The Harvey Girls
If you’re a fan of American historical romances, you’ve read your share of stories about women headed west on wagon trains. However, most women on the wagon trains were married, at least when they pulled out of St. Joseph. Single women were discouraged from joining the trains, since they didn’t have the manpower needed to keep track of the animals, hunt for food, and protect themselves from marauding Indians. It wasn’t until the advent of rail transportation that women began migrating west in large numbers, either as mail-order brides, or to join family already established.
Rail transportation from coast to coast was achieved at about the same time a young man named Fred Harvey, who worked in a restaurant in New York City, decided to change direction in his professional life. Just fifteen when he emigrated to America from Liverpool, England, he worked in a succession of restaurants, learning the business from the ground up. He began to notice a need caused by the railroads. Most of them didn’t have dining cars, and the lunch counters along the rail routes were deplorable. Although there were dining stops scheduled approximately every 100 miles apart, the stops were only an hour in duration–hardly enough time to find a restaurant, order a meal, and have it prepared and eaten.
Fred Harvey saw an opportunity.
Drawing on his restaurant experience, he pitched the idea of a chain of restaurants along the Atchison, Topeka and Santa Fe rail line to the company president, Charles Morse. He loved the idea of creating restaurants along the rail line, which followed the Santa Fe Trail and fully supported the Harvey restaurant concept. Harvey wanted to switch things up, though, from the way most restaurants worked at the time. Together with his friend and manager, Tom Gable, they decided to not employ black males to work in the restaurants, as was the current practice, but to use women–specifically young white single women between the ages of eighteen and thirty.
At a time when, as the old joke goes, there were “no ladies west of Dodge City and no women west of Albuquerque,” Fred Harvey and Tom Gable took a gamble that importing women from the east would have a settling influence on the local men who worked in the restaurants and on the railroad as well as those traveling on the railroad. They figured the cowboys who roamed the territory would behave better in the company of women, and the travelers who left the train for a quick meal would feel at home.
The first Harvey House opened in the Topeka, KS depot station in 1876. With a focus on cleanliness, reasonable prices, good food and service, the Topeka Harvey House became the training ground for his new female recruits, who answered his newspaper ads and came to Topeka. Word began to spread east that becoming a Harvey Girl was a good way to see the country, and perhaps, find a husband. In order to qualify to become a Harvey Girl, the women needed to have an 8th grade education or better, have high moral standards, have good manners and be neat and articulate. In exchange for a good wage of $17.50 per month, plus free room, board and uniforms, the girls had to sign a contract to work for Harvey for six months, agree not to marry during that time, and abide by Harvey’s rules and regulations. By the late 1880s, there was a Harvey House every 100 miles from Topeka to California employing thousands of young women. At its peak there were 84 Harvey Houses, and they continued in operation until the 1930s.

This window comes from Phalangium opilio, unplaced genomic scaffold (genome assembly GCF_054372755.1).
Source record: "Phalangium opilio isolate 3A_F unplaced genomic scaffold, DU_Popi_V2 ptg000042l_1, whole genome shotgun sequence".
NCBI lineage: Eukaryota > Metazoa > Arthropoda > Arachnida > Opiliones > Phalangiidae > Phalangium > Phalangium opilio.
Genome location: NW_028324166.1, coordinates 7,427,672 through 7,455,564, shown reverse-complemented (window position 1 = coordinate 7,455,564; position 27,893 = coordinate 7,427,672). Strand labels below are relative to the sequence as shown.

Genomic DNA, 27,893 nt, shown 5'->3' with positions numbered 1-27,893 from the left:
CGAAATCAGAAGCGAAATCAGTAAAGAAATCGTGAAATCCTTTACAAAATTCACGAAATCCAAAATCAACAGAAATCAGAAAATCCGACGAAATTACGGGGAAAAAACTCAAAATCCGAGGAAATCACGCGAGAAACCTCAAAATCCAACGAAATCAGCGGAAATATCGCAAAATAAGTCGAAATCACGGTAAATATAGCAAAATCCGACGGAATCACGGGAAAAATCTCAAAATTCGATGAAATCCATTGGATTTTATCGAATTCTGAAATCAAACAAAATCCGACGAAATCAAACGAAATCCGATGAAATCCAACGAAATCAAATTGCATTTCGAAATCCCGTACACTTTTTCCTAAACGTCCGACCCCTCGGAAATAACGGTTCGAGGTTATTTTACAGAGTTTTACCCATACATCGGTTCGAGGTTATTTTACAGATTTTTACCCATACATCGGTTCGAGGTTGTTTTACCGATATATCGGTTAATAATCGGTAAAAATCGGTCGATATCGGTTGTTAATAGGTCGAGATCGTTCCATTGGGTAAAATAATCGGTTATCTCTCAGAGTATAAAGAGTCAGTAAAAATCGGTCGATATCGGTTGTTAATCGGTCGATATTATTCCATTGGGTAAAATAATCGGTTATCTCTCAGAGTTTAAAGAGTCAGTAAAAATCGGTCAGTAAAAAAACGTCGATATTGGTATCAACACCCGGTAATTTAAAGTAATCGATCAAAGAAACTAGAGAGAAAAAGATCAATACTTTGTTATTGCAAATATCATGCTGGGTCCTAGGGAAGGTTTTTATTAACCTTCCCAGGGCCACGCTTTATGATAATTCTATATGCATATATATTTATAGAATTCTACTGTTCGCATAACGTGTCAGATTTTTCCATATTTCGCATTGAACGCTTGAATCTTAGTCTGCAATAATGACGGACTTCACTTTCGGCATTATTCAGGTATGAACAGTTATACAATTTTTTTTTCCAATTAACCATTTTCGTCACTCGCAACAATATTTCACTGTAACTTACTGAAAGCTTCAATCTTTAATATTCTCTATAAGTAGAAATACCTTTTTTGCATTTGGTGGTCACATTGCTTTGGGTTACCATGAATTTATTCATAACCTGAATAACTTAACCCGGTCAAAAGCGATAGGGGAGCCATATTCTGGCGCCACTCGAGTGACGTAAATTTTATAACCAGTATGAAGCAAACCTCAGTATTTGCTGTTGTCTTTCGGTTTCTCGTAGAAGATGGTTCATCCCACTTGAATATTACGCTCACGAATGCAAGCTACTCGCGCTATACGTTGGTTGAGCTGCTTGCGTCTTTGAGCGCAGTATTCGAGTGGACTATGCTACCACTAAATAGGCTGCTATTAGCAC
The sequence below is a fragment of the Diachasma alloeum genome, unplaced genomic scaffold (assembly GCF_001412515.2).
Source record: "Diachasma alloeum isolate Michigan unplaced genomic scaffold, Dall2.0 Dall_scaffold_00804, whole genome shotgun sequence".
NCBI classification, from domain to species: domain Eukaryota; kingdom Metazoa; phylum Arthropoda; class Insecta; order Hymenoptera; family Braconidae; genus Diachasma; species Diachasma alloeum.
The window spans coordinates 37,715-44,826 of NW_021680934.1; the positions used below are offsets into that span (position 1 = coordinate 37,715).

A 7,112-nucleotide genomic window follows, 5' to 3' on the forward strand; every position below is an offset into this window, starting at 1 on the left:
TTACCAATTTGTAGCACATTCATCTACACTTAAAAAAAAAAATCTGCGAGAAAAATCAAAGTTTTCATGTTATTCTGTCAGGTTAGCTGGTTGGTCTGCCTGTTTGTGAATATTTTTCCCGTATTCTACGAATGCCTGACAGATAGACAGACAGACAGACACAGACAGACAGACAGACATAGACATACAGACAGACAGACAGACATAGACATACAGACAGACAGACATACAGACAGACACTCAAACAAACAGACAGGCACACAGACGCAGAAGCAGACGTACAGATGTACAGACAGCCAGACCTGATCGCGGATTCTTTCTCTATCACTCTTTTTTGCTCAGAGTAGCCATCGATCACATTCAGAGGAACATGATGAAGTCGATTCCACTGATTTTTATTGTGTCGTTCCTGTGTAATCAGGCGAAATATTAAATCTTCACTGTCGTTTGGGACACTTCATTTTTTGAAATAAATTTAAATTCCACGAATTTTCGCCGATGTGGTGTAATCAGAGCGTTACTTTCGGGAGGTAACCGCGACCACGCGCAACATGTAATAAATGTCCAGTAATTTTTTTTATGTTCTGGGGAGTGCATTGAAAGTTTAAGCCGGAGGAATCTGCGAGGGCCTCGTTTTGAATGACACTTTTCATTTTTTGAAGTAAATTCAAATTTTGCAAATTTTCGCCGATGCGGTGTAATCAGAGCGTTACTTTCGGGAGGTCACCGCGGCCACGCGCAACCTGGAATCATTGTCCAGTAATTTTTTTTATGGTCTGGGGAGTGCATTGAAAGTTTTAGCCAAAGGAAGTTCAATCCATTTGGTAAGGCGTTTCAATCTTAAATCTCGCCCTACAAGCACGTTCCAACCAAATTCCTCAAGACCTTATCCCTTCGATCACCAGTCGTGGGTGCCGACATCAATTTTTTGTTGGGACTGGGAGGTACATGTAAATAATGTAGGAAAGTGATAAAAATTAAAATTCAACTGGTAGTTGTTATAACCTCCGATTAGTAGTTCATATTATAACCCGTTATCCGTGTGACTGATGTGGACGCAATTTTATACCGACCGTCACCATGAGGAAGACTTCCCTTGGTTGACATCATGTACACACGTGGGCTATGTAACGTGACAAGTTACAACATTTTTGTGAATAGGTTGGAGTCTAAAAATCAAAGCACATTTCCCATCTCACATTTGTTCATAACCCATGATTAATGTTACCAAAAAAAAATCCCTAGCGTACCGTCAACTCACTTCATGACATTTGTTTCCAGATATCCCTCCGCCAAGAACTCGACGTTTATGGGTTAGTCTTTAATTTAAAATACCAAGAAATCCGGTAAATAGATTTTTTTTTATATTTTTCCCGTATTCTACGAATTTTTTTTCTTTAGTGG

These women were never called waitresses. They were Harvey Girls. They were given few options on where to live, how to dress and when to be in bed. If one of them did attract the eye of a gentleman, he had to meet with Harvey’s approval before they could date. At the end of their contracts, many of these women elected to stay in the west, and became part of the civilization of the country
That is not to say these girls had an easy time of things. In some places where there was a Harvey establishment, rumors abounded that the Harvey Girls were really prostitutes with white aprons, instead of being the hardworking waitresses that they really were. In fact, in towns where ladies of the evening had establishments, they looked upon the Harvey girls as competition, and tensions between the two groups existed.
It took a special kind of woman to answer the call to become a Harvey Girl. They needed spunk and independence, and a dedication to do a job well. Fred Harvey ran the company until his death in 1901, at which time his sons took over the company, which continued to operate until the 1930s.
A Fred Harvey museum can be found in Harvey’s former residence in Leavenworth, KS.
Fans of old movies might remember the 1946 Judy Garland musical about The Harvey Girls.